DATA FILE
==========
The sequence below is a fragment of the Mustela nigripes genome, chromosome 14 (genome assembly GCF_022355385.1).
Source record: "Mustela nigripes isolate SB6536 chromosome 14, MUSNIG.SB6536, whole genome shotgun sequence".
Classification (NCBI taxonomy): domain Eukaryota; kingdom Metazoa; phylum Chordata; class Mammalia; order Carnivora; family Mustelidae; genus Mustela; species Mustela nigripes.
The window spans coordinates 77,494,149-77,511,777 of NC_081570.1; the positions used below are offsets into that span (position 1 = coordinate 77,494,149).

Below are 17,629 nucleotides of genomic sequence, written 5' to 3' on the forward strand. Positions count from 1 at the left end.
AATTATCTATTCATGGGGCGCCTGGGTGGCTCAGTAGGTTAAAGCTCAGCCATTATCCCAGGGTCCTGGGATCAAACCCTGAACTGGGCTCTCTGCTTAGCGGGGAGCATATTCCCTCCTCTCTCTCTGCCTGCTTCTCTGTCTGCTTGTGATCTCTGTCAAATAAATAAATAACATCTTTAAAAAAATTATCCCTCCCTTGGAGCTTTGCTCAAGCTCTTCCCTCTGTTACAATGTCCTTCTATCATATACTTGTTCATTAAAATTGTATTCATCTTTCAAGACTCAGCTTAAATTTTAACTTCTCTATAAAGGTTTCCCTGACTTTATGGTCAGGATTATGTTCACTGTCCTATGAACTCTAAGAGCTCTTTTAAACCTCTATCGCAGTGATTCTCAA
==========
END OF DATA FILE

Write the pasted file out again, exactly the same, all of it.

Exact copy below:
The sequence below is a fragment of the Mustela nigripes genome, chromosome 14 (genome assembly GCF_022355385.1).
Source record: "Mustela nigripes isolate SB6536 chromosome 14, MUSNIG.SB6536, whole genome shotgun sequence".
Classification (NCBI taxonomy): domain Eukaryota; kingdom Metazoa; phylum Chordata; class Mammalia; order Carnivora; family Mustelidae; genus Mustela; species Mustela nigripes.
The window spans coordinates 77,494,149-77,511,777 of NC_081570.1; the positions used below are offsets into that span (position 1 = coordinate 77,494,149).

Below are 17,629 nucleotides of genomic sequence, written 5' to 3' on the forward strand. Positions count from 1 at the left end.
AATTATCTATTCATGGGGCGCCTGGGTGGCTCAGTAGGTTAAAGCTCAGCCATTATCCCAGGGTCCTGGGATCAAACCCTGAACTGGGCTCTCTGCTTAGCGGGGAGCATATTCCCTCCTCTCTCTCTGCCTGCTTCTCTGTCTGCTTGTGATCTCTGTCAAATAAATAAATAACATCTTTAAAAAAATTATCCCTCCCTTGGAGCTTTGCTCAAGCTCTTCCCTCTGTTACAATGTCCTTCTATCATATACTTGTTCATTAAAATTGTATTCATCTTTCAAGACTCAGCTTAAATTTTAACTTCTCTATAAAGGTTTCCCTGACTTTATGGTCAGGATTATGTTCACTGTCCTATGAACTCTAAGAGCTCTTTTAAACCTCTATCGCAGTGATTCTCAA